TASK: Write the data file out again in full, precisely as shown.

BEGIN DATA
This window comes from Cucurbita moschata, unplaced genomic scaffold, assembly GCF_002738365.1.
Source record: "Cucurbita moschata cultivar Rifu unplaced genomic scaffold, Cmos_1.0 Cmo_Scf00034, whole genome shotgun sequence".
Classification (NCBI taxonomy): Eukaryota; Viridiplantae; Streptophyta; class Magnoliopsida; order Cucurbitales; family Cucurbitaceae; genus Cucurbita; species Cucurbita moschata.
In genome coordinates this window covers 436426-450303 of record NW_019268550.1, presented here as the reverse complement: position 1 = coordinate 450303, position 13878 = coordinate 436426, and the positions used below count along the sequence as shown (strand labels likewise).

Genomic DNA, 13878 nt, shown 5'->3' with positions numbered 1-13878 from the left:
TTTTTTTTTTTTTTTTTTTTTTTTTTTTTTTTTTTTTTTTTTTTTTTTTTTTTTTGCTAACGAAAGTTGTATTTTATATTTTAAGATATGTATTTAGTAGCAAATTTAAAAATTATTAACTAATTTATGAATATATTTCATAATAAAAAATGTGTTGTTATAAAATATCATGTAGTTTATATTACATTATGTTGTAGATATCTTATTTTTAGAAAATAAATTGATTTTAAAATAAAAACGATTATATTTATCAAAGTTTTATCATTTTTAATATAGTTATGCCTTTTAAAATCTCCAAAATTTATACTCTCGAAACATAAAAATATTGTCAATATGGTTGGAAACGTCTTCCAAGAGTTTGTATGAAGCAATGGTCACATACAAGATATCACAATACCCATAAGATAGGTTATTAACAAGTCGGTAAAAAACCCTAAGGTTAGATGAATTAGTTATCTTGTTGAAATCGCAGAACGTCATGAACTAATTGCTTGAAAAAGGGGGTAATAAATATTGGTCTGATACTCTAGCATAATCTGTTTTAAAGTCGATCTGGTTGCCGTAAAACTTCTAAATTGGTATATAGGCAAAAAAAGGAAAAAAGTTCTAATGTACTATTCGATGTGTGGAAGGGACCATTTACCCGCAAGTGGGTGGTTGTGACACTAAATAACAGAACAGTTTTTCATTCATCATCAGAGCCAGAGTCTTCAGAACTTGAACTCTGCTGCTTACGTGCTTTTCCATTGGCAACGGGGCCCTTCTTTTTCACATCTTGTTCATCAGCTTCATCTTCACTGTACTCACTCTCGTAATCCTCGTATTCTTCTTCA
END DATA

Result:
This window comes from Cucurbita moschata, unplaced genomic scaffold, assembly GCF_002738365.1.
Source record: "Cucurbita moschata cultivar Rifu unplaced genomic scaffold, Cmos_1.0 Cmo_Scf00034, whole genome shotgun sequence".
Classification (NCBI taxonomy): Eukaryota; Viridiplantae; Streptophyta; class Magnoliopsida; order Cucurbitales; family Cucurbitaceae; genus Cucurbita; species Cucurbita moschata.
In genome coordinates this window covers 436426-450303 of record NW_019268550.1, presented here as the reverse complement: position 1 = coordinate 450303, position 13878 = coordinate 436426, and the positions used below count along the sequence as shown (strand labels likewise).

Genomic DNA, 13878 nt, shown 5'->3' with positions numbered 1-13878 from the left:
TTTTTTTTTTTTTTTTTTTTTTTTTTTTTTTTTTTTTTTTTTTTTTTTTTTTTTTGCTAACGAAAGTTGTATTTTATATTTTAAGATATGTATTTAGTAGCAAATTTAAAAATTATTAACTAATTTATGAATATATTTCATAATAAAAAATGTGTTGTTATAAAATATCATGTAGTTTATATTACATTATGTTGTAGATATCTTATTTTTAGAAAATAAATTGATTTTAAAATAAAAACGATTATATTTATCAAAGTTTTATCATTTTTAATATAGTTATGCCTTTTAAAATCTCCAAAATTTATACTCTCGAAACATAAAAATATTGTCAATATGGTTGGAAACGTCTTCCAAGAGTTTGTATGAAGCAATGGTCACATACAAGATATCACAATACCCATAAGATAGGTTATTAACAAGTCGGTAAAAAACCCTAAGGTTAGATGAATTAGTTATCTTGTTGAAATCGCAGAACGTCATGAACTAATTGCTTGAAAAAGGGGGTAATAAATATTGGTCTGATACTCTAGCATAATCTGTTTTAAAGTCGATCTGGTTGCCGTAAAACTTCTAAATTGGTATATAGGCAAAAAAAGGAAAAAAGTTCTAATGTACTATTCGATGTGTGGAAGGGACCATTTACCCGCAAGTGGGTGGTTGTGACACTAAATAACAGAACAGTTTTTCATTCATCATCAGAGCCAGAGTCTTCAGAACTTGAACTCTGCTGCTTACGTGCTTTTCCATTGGCAACGGGGCCCTTCTTTTTCACATCTTGTTCATCAGCTTCATCTTCACTGTACTCACTCTCGTAATCCTCGTATTCTTCTTCA